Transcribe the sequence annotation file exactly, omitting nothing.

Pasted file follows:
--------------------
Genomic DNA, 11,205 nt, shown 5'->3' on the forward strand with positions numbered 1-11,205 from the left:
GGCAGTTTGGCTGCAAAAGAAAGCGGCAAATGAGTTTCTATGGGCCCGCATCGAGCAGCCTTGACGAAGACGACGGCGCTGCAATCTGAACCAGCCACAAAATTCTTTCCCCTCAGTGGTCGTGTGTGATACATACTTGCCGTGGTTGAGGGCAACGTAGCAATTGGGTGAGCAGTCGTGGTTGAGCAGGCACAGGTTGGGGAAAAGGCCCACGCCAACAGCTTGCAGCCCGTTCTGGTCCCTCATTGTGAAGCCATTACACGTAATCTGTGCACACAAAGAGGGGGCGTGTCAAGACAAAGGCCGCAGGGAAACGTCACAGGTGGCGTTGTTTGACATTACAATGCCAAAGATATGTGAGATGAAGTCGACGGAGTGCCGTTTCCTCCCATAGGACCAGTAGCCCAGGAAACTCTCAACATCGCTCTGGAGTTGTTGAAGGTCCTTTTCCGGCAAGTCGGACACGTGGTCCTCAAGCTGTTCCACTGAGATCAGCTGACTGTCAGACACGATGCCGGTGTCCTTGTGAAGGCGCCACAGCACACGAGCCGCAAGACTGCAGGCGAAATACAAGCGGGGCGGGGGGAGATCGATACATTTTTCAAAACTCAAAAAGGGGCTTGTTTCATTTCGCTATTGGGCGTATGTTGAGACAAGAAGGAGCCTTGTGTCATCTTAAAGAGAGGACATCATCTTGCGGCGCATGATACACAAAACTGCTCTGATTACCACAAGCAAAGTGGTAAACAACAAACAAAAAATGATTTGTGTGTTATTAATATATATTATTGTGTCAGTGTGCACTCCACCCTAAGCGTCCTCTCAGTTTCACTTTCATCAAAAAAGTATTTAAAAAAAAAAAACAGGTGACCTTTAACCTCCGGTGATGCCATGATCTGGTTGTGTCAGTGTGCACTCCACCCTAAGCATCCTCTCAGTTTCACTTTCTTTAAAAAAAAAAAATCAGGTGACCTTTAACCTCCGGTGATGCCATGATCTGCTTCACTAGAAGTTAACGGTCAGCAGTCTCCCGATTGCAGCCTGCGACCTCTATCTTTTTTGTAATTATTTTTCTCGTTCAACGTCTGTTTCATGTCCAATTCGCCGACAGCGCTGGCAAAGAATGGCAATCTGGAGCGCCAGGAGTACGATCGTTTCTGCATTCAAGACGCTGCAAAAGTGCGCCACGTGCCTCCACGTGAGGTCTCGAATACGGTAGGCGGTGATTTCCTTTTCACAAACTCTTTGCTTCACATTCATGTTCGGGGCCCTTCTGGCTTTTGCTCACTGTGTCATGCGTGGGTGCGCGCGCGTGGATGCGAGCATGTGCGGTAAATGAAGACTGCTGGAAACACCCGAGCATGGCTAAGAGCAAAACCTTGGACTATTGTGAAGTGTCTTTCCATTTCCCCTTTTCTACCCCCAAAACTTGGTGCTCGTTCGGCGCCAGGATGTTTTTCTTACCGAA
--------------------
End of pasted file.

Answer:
Genomic DNA, 11,205 nt, shown 5'->3' on the forward strand with positions numbered 1-11,205 from the left:
GGCAGTTTGGCTGCAAAAGAAAGCGGCAAATGAGTTTCTATGGGCCCGCATCGAGCAGCCTTGACGAAGACGACGGCGCTGCAATCTGAACCAGCCACAAAATTCTTTCCCCTCAGTGGTCGTGTGTGATACATACTTGCCGTGGTTGAGGGCAACGTAGCAATTGGGTGAGCAGTCGTGGTTGAGCAGGCACAGGTTGGGGAAAAGGCCCACGCCAACAGCTTGCAGCCCGTTCTGGTCCCTCATTGTGAAGCCATTACACGTAATCTGTGCACACAAAGAGGGGGCGTGTCAAGACAAAGGCCGCAGGGAAACGTCACAGGTGGCGTTGTTTGACATTACAATGCCAAAGATATGTGAGATGAAGTCGACGGAGTGCCGTTTCCTCCCATAGGACCAGTAGCCCAGGAAACTCTCAACATCGCTCTGGAGTTGTTGAAGGTCCTTTTCCGGCAAGTCGGACACGTGGTCCTCAAGCTGTTCCACTGAGATCAGCTGACTGTCAGACACGATGCCGGTGTCCTTGTGAAGGCGCCACAGCACACGAGCCGCAAGACTGCAGGCGAAATACAAGCGGGGCGGGGGGAGATCGATACATTTTTCAAAACTCAAAAAGGGGCTTGTTTCATTTCGCTATTGGGCGTATGTTGAGACAAGAAGGAGCCTTGTGTCATCTTAAAGAGAGGACATCATCTTGCGGCGCATGATACACAAAACTGCTCTGATTACCACAAGCAAAGTGGTAAACAACAAACAAAAAATGATTTGTGTGTTATTAATATATATTATTGTGTCAGTGTGCACTCCACCCTAAGCGTCCTCTCAGTTTCACTTTCATCAAAAAAGTATTTAAAAAAAAAAAACAGGTGACCTTTAACCTCCGGTGATGCCATGATCTGGTTGTGTCAGTGTGCACTCCACCCTAAGCATCCTCTCAGTTTCACTTTCTTTAAAAAAAAAAAATCAGGTGACCTTTAACCTCCGGTGATGCCATGATCTGCTTCACTAGAAGTTAACGGTCAGCAGTCTCCCGATTGCAGCCTGCGACCTCTATCTTTTTTGTAATTATTTTTCTCGTTCAACGTCTGTTTCATGTCCAATTCGCCGACAGCGCTGGCAAAGAATGGCAATCTGGAGCGCCAGGAGTACGATCGTTTCTGCATTCAAGACGCTGCAAAAGTGCGCCACGTGCCTCCACGTGAGGTCTCGAATACGGTAGGCGGTGATTTCCTTTTCACAAACTCTTTGCTTCACATTCATGTTCGGGGCCCTTCTGGCTTTTGCTCACTGTGTCATGCGTGGGTGCGCGCGCGTGGATGCGAGCATGTGCGGTAAATGAAGACTGCTGGAAACACCCGAGCATGGCTAAGAGCAAAACCTTGGACTATTGTGAAGTGTCTTTCCATTTCCCCTTTTCTACCCCCAAAACTTGGTGCTCGTTCGGCGCCAGGATGTTTTTCTTACCGAA